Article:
September is one of my favorite months.
One reason is the abundance of crisp, juicy apples harvested by Abington farmers. My family loves them because they are delicious on their own or in cider, pie or doughnuts. And parents love the health benefits as their children go back to school.
According to Miller’s Orchards, apples in season in mid-to-late September include:
MacIntosh. Slightly tart and juicy; best for snacking and applesauce.
Cortland. Slightly tart with a white flesh and pink skin; excellent for snacking, baking and cooking.
Empire. Sweet and crunchy; excellent for snacking, baking and applesauce.
Macoun. Extremely crispy, slightly tart; excellent for snacking and baking.
Gala. Juicy and sweet; excellent for snacking.
Pippen. Firm, green-skinned, and very tart; excellent for baking.
One of our favorite fall treats is Apple Cider Doughnuts. You can find them at area farm markets like Roba’s and Miller’s and sometimes, at local supermarkets. If you and the kids want to try baking your own, here is a great recipe from sallysbakingaddition.com.
Apple Cider Doughnuts
1 1/2 cups apple cider
2 cups all-purpose flour
(spoon and leveled)
1 tsp. baking soda
3/4 tsp. baking powder
1 tsp. ground cinnamon
1 tsp. apple pie spice
1/4 tsp. salt
2 tbsp. unsalted butter,
1 large egg, at room
1/2 cup packed light or
dark brown sugar
1/2 cup granulated sugar
1/2 cup milk, at room
1 tsp. pure vanilla extract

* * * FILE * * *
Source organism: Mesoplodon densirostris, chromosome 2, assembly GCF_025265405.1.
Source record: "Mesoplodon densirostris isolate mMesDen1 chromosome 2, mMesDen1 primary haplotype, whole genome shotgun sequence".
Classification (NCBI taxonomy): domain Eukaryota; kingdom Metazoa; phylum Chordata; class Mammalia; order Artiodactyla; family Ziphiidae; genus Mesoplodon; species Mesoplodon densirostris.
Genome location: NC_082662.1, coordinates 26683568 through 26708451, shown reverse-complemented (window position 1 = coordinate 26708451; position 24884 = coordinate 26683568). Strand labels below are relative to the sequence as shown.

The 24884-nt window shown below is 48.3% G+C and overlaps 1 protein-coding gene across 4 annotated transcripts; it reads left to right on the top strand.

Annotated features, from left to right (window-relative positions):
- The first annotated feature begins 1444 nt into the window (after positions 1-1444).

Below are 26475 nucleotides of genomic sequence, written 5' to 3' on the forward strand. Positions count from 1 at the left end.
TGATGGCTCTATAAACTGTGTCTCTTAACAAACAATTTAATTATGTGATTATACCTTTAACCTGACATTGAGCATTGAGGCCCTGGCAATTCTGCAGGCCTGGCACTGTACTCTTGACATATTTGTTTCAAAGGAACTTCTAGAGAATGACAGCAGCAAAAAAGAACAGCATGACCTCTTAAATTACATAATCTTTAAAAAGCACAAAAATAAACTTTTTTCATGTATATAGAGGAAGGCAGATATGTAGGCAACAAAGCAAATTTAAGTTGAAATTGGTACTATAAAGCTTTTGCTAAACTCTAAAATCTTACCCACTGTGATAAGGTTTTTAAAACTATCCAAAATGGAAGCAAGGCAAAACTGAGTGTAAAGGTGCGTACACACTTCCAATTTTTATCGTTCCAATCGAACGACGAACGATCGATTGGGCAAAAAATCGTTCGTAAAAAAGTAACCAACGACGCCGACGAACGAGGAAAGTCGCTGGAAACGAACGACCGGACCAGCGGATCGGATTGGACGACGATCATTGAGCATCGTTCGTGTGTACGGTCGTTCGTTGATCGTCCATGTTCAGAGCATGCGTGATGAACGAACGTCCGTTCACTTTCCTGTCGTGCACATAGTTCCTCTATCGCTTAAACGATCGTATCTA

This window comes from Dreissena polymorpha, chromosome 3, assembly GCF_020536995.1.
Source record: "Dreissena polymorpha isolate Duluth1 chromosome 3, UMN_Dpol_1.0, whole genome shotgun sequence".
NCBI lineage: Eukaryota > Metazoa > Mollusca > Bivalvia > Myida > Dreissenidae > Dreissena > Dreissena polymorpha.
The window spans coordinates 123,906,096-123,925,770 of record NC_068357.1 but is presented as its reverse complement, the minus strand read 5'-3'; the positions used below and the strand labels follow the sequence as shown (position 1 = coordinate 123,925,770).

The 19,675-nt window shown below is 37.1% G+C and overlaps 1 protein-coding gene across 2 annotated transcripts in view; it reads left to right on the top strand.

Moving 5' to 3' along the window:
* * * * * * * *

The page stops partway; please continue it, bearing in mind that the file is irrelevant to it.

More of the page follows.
1 cup granulated sugar
3/4 tsp. ground cinnamon
3/4 tsp. apple pie spice
6 tbsp. unsalted butter,
Reduce the apple cider: stirring occasionally, simmer the apple cider in a small saucepan over low heat until you’re left with about 1/2 cup. Start checking at 10 minutes, 15 minutes, 20 minutes, etc. until you have 1/2 cup. Set aside to cool for 10 minutes.
Preheat oven to 350 degrees. Spray doughnut pan with non-stick spray. Set aside.
Whisk the flour, baking soda, baking powder, cinnamon, apple pie spice and salt together in a large bowl. Set aside.
Whisk the melted butter, egg, brown sugar, granulated sugar, milk and vanilla extract together. Pour into the dry ingredients, add the reduced apple cider, and whisk everything together until smooth and combined. Batter will be slightly thick.
Spoon the batter into the doughnut cavities or cut a corner off the bottom of a large plastic food storage bag and pipe the batter into each doughnut cup, filling about halfway.
Bake for 10-11 minutes or until the edges and tops are lightly browned. To test, poke your finger into the top of the doughnut. If the doughnut bounces back, it’s done. Cool doughnuts for two minutes, then transfer to a wire rack. Re-grease the pan and bake the remaining doughnut batter.
Combine the granulated sugar, cinnamon and apple pie spice together in a medium bowl. Once cool enough to handle, dunk both sides of each doughnut in the melted butter, then generously in the apple spice topping.
Doughnuts are best served immediately. Leftovers keep well covered tightly at room temperature for up to two days.
Make ahead instructions: You can freeze the doughnuts, coated or not coated in the toppings, for up to two months. Thaw overnight in the refrigerator and warm up to your liking in the microwave.
Teri Lyon is a mom, grandmom and freelance writer who lives in Glenburn Township with her cat.